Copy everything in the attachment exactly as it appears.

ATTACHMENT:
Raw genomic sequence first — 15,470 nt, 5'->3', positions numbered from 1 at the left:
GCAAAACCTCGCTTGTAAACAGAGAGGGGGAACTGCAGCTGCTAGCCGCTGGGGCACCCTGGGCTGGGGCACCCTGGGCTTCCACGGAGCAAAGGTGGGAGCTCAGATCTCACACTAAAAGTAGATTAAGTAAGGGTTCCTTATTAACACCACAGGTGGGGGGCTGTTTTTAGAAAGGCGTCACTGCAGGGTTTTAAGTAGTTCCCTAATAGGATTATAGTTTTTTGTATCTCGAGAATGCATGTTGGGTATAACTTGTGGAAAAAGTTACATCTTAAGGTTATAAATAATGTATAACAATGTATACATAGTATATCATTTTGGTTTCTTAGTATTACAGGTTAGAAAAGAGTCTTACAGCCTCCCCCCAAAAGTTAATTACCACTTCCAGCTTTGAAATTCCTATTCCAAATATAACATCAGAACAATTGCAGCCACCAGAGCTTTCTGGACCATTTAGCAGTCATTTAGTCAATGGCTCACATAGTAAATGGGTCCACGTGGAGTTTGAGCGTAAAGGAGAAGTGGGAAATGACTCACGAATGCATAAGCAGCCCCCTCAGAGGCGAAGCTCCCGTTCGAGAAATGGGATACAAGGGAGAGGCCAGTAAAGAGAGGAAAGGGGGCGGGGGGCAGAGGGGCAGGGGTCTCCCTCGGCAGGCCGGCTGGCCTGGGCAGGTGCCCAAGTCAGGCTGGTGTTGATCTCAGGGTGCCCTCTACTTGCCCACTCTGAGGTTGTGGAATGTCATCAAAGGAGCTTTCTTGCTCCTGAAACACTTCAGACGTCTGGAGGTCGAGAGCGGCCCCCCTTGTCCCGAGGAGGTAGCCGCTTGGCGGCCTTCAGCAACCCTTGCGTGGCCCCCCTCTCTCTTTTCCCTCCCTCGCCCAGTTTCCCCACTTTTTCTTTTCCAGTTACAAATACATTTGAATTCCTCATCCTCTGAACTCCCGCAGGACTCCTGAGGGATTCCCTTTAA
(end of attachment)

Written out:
Raw genomic sequence first — 15,470 nt, 5'->3', positions numbered from 1 at the left:
GCAAAACCTCGCTTGTAAACAGAGAGGGGGAACTGCAGCTGCTAGCCGCTGGGGCACCCTGGGCTGGGGCACCCTGGGCTTCCACGGAGCAAAGGTGGGAGCTCAGATCTCACACTAAAAGTAGATTAAGTAAGGGTTCCTTATTAACACCACAGGTGGGGGGCTGTTTTTAGAAAGGCGTCACTGCAGGGTTTTAAGTAGTTCCCTAATAGGATTATAGTTTTTTGTATCTCGAGAATGCATGTTGGGTATAACTTGTGGAAAAAGTTACATCTTAAGGTTATAAATAATGTATAACAATGTATACATAGTATATCATTTTGGTTTCTTAGTATTACAGGTTAGAAAAGAGTCTTACAGCCTCCCCCCAAAAGTTAATTACCACTTCCAGCTTTGAAATTCCTATTCCAAATATAACATCAGAACAATTGCAGCCACCAGAGCTTTCTGGACCATTTAGCAGTCATTTAGTCAATGGCTCACATAGTAAATGGGTCCACGTGGAGTTTGAGCGTAAAGGAGAAGTGGGAAATGACTCACGAATGCATAAGCAGCCCCCTCAGAGGCGAAGCTCCCGTTCGAGAAATGGGATACAAGGGAGAGGCCAGTAAAGAGAGGAAAGGGGGCGGGGGGCAGAGGGGCAGGGGTCTCCCTCGGCAGGCCGGCTGGCCTGGGCAGGTGCCCAAGTCAGGCTGGTGTTGATCTCAGGGTGCCCTCTACTTGCCCACTCTGAGGTTGTGGAATGTCATCAAAGGAGCTTTCTTGCTCCTGAAACACTTCAGACGTCTGGAGGTCGAGAGCGGCCCCCCTTGTCCCGAGGAGGTAGCCGCTTGGCGGCCTTCAGCAACCCTTGCGTGGCCCCCCTCTCTCTTTTCCCTCCCTCGCCCAGTTTCCCCACTTTTTCTTTTCCAGTTACAAATACATTTGAATTCCTCATCCTCTGAACTCCCGCAGGACTCCTGAGGGATTCCCTTTAA